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Happy Mondays - Interview with Shaun Ryder

  by Richard Lewis

published: 6 / 8 / 2019

Happy Mondays - Interview with Shaun Ryder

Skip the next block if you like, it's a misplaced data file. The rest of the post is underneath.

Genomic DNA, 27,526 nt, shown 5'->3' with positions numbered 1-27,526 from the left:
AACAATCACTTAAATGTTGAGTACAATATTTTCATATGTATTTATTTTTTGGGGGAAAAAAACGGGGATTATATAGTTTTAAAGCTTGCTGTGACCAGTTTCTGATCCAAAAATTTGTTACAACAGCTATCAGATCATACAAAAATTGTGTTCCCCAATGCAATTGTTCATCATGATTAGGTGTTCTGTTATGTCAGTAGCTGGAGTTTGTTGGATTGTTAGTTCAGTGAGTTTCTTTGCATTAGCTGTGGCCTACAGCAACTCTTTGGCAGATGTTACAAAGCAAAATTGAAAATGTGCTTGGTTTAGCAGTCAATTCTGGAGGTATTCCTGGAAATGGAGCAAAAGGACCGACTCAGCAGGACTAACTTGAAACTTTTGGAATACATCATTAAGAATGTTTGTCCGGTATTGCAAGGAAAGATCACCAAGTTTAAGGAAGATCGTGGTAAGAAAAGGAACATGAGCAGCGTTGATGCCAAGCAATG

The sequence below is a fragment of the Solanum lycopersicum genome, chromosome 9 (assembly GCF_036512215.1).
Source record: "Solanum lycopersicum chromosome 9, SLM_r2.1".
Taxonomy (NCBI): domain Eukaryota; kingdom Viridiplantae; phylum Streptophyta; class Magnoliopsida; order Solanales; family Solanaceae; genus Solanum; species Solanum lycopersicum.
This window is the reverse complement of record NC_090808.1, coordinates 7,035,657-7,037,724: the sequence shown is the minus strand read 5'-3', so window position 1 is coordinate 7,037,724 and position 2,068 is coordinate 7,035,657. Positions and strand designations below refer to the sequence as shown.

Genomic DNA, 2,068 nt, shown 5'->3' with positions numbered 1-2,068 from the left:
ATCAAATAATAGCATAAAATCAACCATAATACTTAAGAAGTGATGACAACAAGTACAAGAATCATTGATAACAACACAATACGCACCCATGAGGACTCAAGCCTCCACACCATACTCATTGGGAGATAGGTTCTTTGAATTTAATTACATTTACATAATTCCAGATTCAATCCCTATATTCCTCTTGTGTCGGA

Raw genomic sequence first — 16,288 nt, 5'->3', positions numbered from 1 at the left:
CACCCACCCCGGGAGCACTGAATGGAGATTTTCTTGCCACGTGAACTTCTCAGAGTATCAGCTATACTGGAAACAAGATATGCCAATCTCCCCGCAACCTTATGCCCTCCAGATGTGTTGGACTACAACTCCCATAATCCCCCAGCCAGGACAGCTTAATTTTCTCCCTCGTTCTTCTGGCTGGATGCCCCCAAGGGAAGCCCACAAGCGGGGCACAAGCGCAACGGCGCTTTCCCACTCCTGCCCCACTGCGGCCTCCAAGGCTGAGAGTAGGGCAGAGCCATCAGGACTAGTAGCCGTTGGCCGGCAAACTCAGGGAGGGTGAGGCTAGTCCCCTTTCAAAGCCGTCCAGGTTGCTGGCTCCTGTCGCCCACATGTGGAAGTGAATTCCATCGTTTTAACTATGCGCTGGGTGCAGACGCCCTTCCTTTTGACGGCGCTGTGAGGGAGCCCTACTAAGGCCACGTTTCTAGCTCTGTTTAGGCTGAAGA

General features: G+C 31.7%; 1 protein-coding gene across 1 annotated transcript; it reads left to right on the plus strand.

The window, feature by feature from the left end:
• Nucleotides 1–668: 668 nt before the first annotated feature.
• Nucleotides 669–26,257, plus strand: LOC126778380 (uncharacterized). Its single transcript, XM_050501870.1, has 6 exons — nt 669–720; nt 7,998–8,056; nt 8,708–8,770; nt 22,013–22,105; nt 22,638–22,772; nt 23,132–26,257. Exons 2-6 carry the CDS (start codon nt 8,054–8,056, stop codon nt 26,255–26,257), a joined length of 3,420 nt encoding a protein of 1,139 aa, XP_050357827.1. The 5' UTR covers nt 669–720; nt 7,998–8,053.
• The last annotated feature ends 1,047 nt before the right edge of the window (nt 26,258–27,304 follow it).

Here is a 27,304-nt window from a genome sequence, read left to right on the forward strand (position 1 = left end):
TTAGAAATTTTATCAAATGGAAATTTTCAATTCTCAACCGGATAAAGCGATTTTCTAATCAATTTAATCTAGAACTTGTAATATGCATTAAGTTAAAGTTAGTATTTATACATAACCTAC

With festival dates over the Summer and a Winter Tour due in December, Richard Lewis talks to Happy Mondays frontman Shaun Ryder about the group’s formative early years and future plans.